A veteran and member of the Oath Keepers testified Wednesday that the far-right group amassed more weapons outside Washington, DC, on January 6, 2021, than he had seen since his days in the military.
Terry Cummings told the jury during the second week of the historic seditious conspiracy trial that he traveled to Washington with several members of a group from Florida, bringing his own AR-15 rifle and ammunition box to contribute to the Quick Reaction Force (QRF) allegedly established by the group in a hotel outside the city.
“I have not seen that many weapons in one location since I was in the military,” Cummings, who showed his rifle and ammunition to the jury during his testimony, said.
Cummings, 66, testified he traveled to DC with one of the defendants, Kenneth Harrelson, and was instructed by another defendant, Kelly Meggs, to take weapons up to a hotel room in Virginia where the group was allegedly staging the QRF.
When asked what his intention was in bringing the AR-15, Cummings testified that “it would potentially be used, not as an offensive situation, but more as a show of force,” adding that “there had been ongoing riots throughout the country, and it was to be used with the other Oath Keeper members just to have (a) presence.”
Cummings has not been charged in connection with January 6.
On the night of January 5, Cummings shared a hotel room with Jason Dolan, an Oath Keeper from Florida who has pleaded guilty to conspiracy, he testified.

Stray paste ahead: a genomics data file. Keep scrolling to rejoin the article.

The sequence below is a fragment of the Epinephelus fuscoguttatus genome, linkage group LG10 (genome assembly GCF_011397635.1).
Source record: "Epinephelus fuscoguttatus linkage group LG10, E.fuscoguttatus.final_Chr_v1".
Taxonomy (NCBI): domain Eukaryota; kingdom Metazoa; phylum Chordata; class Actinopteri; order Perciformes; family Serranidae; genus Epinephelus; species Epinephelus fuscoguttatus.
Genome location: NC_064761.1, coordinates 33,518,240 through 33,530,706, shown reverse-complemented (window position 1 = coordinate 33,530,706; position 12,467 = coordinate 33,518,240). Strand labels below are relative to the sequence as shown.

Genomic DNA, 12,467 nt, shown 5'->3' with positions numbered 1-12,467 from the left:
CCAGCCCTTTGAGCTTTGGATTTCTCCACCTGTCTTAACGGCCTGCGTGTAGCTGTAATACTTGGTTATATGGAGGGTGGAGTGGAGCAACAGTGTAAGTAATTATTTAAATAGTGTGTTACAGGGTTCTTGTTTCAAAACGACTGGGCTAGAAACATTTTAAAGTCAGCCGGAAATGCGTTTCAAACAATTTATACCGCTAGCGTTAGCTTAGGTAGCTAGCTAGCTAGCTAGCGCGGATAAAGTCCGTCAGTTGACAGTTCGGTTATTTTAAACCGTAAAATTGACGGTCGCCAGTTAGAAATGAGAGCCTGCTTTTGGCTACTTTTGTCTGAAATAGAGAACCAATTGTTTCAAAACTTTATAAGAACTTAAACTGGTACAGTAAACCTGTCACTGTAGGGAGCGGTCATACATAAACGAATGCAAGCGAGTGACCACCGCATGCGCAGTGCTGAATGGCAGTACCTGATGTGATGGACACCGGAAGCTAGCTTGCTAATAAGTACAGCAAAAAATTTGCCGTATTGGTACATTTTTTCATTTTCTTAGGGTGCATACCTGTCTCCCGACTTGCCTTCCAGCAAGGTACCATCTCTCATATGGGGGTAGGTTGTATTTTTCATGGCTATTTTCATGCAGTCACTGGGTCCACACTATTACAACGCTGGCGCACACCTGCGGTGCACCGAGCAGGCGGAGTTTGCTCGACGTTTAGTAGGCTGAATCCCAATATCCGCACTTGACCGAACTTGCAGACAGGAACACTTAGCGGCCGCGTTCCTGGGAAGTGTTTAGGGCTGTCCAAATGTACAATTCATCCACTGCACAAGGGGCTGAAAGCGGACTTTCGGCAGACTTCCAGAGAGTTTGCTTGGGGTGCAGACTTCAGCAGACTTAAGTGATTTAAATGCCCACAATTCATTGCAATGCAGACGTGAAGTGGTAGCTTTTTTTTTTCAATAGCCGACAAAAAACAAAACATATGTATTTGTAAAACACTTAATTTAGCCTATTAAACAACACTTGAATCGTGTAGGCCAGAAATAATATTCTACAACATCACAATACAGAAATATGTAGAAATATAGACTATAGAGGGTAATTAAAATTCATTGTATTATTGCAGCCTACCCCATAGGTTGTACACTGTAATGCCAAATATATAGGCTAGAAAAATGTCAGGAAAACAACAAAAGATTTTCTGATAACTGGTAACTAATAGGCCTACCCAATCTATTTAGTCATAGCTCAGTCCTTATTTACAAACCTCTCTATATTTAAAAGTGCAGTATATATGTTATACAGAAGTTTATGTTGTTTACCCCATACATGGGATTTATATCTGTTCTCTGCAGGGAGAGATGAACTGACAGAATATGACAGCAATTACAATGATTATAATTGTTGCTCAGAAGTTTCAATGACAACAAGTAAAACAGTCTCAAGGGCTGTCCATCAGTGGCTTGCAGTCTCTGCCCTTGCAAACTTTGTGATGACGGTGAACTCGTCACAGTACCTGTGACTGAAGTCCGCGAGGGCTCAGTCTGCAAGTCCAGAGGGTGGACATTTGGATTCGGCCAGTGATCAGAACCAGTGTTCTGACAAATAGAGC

When the group woke up on January 6, they loaded into a minivan and went to the Ellipse, Cummings said. He and other Oath Keepers were working a security detail for a “VIP,” Cummings told the jury, though he couldn’t remember the name of the person he was assigned to protect.
“I wasn’t really sure at the time [why we left] but we had been asked to escort a VIP from the rally to the Capitol,” he testified.
During the walk, Meggs informed the group that “they had breached the Capitol,” Cummings said. Though Cummings said he wasn’t sure at the time who “they,” were, he was concerned that people were “breaking into or entering in an area people shouldn’t be in.”
The scene at the Capitol when the group arrived was like nothing he had ever seen before, Cummings testified. He described a swarm of people all over the building, climbing on walls and “mulling around.”
When other members entered the Capitol – allegedly including Meggs and Harrelson – Cummings said he was looking for a bathroom. He did not know what happened while other members were inside the building.
When the other Oath Keepers left the Capitol and regrouped, “they were having conversations about having… encountered a Capitol police officer inside” the building who was standing on stairs and “being confronted by people inside the Capitol,” Cummings said.
“The impression I got was they were glad they were there to intervene in a potential bad situation,” Cummings said.
Throughout his entire trip to Washington, DC, Cummings testified on cross-examination, he “did not hear of any plans” to storm the building.
“At any point during the entire day, the ride from Florida two days before, camping out in North Carolina the night of the fourth, driving from North Carolina on the fifth… did you ever hear any human being discussing the activities you saw on January 6,” James Lee Bright, a defense attorney for Oath Keepers founder Stewart Rhodes, asked Cummings.
“No,” He responded. If he had heard those sorts of conversations, Cummings said, he would have “turned around” and reported the group to law enforcement.
He was also not aware of any order from Rhodes to activate the QRF, Cummings told the jury, adding that the Oath Keepers he was with did not bring weapons into DC because “it’s illegal to do so.” He also testified that he did not look inside anyone’s gun case except his own at the QRF and could not confirm whether there were actually firearms inside.
Harrelson, Meggs, Rhodes, and their codefendants Jessica Watkins and Thomas Caldwell have all pleaded not guilty to seditious conspiracy.